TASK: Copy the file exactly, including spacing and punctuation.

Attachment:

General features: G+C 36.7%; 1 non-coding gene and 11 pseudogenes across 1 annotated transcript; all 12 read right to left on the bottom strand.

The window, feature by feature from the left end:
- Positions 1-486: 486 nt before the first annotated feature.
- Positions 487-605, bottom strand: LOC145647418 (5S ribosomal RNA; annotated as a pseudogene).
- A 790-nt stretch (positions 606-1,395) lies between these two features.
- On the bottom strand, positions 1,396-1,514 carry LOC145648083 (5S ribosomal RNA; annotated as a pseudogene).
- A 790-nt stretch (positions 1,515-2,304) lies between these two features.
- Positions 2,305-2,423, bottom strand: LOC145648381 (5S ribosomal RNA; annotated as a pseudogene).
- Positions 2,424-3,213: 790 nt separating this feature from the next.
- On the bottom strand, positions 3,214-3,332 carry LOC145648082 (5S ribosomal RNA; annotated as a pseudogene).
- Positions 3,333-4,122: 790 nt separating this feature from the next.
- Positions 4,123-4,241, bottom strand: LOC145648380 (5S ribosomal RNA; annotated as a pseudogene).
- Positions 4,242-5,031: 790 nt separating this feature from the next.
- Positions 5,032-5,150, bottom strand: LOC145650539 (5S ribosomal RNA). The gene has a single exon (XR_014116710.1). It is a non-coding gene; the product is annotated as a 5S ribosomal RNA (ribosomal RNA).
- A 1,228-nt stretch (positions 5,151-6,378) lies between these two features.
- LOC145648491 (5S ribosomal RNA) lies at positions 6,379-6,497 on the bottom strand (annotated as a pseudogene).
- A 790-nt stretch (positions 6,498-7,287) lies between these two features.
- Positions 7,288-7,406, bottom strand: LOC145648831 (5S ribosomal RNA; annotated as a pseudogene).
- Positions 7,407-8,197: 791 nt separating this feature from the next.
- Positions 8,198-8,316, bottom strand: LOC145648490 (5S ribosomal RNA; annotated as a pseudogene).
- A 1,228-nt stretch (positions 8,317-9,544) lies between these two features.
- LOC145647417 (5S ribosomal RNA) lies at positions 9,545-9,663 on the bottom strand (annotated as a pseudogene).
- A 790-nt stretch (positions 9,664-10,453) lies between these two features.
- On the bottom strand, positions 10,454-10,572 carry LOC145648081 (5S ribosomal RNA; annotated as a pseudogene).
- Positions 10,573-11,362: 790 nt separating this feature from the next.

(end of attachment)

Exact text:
General features: G+C 36.7%; 1 non-coding gene and 11 pseudogenes across 1 annotated transcript; all 12 read right to left on the bottom strand.

The window, feature by feature from the left end:
- Positions 1-486: 486 nt before the first annotated feature.
- Positions 487-605, bottom strand: LOC145647418 (5S ribosomal RNA; annotated as a pseudogene).
- A 790-nt stretch (positions 606-1,395) lies between these two features.
- On the bottom strand, positions 1,396-1,514 carry LOC145648083 (5S ribosomal RNA; annotated as a pseudogene).
- A 790-nt stretch (positions 1,515-2,304) lies between these two features.
- Positions 2,305-2,423, bottom strand: LOC145648381 (5S ribosomal RNA; annotated as a pseudogene).
- Positions 2,424-3,213: 790 nt separating this feature from the next.
- On the bottom strand, positions 3,214-3,332 carry LOC145648082 (5S ribosomal RNA; annotated as a pseudogene).
- Positions 3,333-4,122: 790 nt separating this feature from the next.
- Positions 4,123-4,241, bottom strand: LOC145648380 (5S ribosomal RNA; annotated as a pseudogene).
- Positions 4,242-5,031: 790 nt separating this feature from the next.
- Positions 5,032-5,150, bottom strand: LOC145650539 (5S ribosomal RNA). The gene has a single exon (XR_014116710.1). It is a non-coding gene; the product is annotated as a 5S ribosomal RNA (ribosomal RNA).
- A 1,228-nt stretch (positions 5,151-6,378) lies between these two features.
- LOC145648491 (5S ribosomal RNA) lies at positions 6,379-6,497 on the bottom strand (annotated as a pseudogene).
- A 790-nt stretch (positions 6,498-7,287) lies between these two features.
- Positions 7,288-7,406, bottom strand: LOC145648831 (5S ribosomal RNA; annotated as a pseudogene).
- Positions 7,407-8,197: 791 nt separating this feature from the next.
- Positions 8,198-8,316, bottom strand: LOC145648490 (5S ribosomal RNA; annotated as a pseudogene).
- A 1,228-nt stretch (positions 8,317-9,544) lies between these two features.
- LOC145647417 (5S ribosomal RNA) lies at positions 9,545-9,663 on the bottom strand (annotated as a pseudogene).
- A 790-nt stretch (positions 9,664-10,453) lies between these two features.
- On the bottom strand, positions 10,454-10,572 carry LOC145648081 (5S ribosomal RNA; annotated as a pseudogene).
- Positions 10,573-11,362: 790 nt separating this feature from the next.